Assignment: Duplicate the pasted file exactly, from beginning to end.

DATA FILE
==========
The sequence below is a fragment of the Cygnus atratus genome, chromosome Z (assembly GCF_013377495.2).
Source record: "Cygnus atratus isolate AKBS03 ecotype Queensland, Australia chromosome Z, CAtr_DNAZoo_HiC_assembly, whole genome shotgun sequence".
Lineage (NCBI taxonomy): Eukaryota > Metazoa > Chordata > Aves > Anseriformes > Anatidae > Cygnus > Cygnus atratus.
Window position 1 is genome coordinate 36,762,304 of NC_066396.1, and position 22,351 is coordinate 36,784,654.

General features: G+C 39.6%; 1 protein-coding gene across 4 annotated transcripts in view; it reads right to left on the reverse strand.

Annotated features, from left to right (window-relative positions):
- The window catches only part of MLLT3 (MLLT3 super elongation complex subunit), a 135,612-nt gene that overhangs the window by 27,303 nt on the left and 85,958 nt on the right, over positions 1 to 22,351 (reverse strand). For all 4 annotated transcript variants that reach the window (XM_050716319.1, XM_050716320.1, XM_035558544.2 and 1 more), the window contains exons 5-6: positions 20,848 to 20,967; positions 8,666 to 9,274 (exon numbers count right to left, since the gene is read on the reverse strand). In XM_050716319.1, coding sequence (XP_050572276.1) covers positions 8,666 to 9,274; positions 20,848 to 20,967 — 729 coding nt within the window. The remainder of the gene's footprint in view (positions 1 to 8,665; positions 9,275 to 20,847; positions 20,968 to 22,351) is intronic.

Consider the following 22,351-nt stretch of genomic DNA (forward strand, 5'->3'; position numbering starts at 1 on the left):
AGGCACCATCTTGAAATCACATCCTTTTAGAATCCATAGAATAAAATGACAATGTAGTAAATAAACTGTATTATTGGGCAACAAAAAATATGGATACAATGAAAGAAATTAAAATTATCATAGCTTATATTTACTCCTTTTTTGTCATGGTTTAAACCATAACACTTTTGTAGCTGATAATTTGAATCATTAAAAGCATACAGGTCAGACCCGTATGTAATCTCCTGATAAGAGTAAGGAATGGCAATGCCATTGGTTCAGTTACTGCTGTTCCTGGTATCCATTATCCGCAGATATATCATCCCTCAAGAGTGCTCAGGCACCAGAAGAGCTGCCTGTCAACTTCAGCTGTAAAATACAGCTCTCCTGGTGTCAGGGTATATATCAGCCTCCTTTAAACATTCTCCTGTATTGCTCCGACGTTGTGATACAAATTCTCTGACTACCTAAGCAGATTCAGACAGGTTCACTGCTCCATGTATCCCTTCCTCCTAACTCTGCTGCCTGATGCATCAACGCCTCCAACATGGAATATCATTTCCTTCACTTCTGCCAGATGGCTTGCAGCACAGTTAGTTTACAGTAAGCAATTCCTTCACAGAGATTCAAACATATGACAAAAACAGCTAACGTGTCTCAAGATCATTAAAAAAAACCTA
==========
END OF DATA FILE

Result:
The sequence below is a fragment of the Cygnus atratus genome, chromosome Z (assembly GCF_013377495.2).
Source record: "Cygnus atratus isolate AKBS03 ecotype Queensland, Australia chromosome Z, CAtr_DNAZoo_HiC_assembly, whole genome shotgun sequence".
Lineage (NCBI taxonomy): Eukaryota > Metazoa > Chordata > Aves > Anseriformes > Anatidae > Cygnus > Cygnus atratus.
Window position 1 is genome coordinate 36,762,304 of NC_066396.1, and position 22,351 is coordinate 36,784,654.

General features: G+C 39.6%; 1 protein-coding gene across 4 annotated transcripts in view; it reads right to left on the reverse strand.

Annotated features, from left to right (window-relative positions):
- The window catches only part of MLLT3 (MLLT3 super elongation complex subunit), a 135,612-nt gene that overhangs the window by 27,303 nt on the left and 85,958 nt on the right, over positions 1 to 22,351 (reverse strand). For all 4 annotated transcript variants that reach the window (XM_050716319.1, XM_050716320.1, XM_035558544.2 and 1 more), the window contains exons 5-6: positions 20,848 to 20,967; positions 8,666 to 9,274 (exon numbers count right to left, since the gene is read on the reverse strand). In XM_050716319.1, coding sequence (XP_050572276.1) covers positions 8,666 to 9,274; positions 20,848 to 20,967 — 729 coding nt within the window. The remainder of the gene's footprint in view (positions 1 to 8,665; positions 9,275 to 20,847; positions 20,968 to 22,351) is intronic.

Consider the following 22,351-nt stretch of genomic DNA (forward strand, 5'->3'; position numbering starts at 1 on the left):
AGGCACCATCTTGAAATCACATCCTTTTAGAATCCATAGAATAAAATGACAATGTAGTAAATAAACTGTATTATTGGGCAACAAAAAATATGGATACAATGAAAGAAATTAAAATTATCATAGCTTATATTTACTCCTTTTTTGTCATGGTTTAAACCATAACACTTTTGTAGCTGATAATTTGAATCATTAAAAGCATACAGGTCAGACCCGTATGTAATCTCCTGATAAGAGTAAGGAATGGCAATGCCATTGGTTCAGTTACTGCTGTTCCTGGTATCCATTATCCGCAGATATATCATCCCTCAAGAGTGCTCAGGCACCAGAAGAGCTGCCTGTCAACTTCAGCTGTAAAATACAGCTCTCCTGGTGTCAGGGTATATATCAGCCTCCTTTAAACATTCTCCTGTATTGCTCCGACGTTGTGATACAAATTCTCTGACTACCTAAGCAGATTCAGACAGGTTCACTGCTCCATGTATCCCTTCCTCCTAACTCTGCTGCCTGATGCATCAACGCCTCCAACATGGAATATCATTTCCTTCACTTCTGCCAGATGGCTTGCAGCACAGTTAGTTTACAGTAAGCAATTCCTTCACAGAGATTCAAACATATGACAAAAACAGCTAACGTGTCTCAAGATCATTAAAAAAAACCTA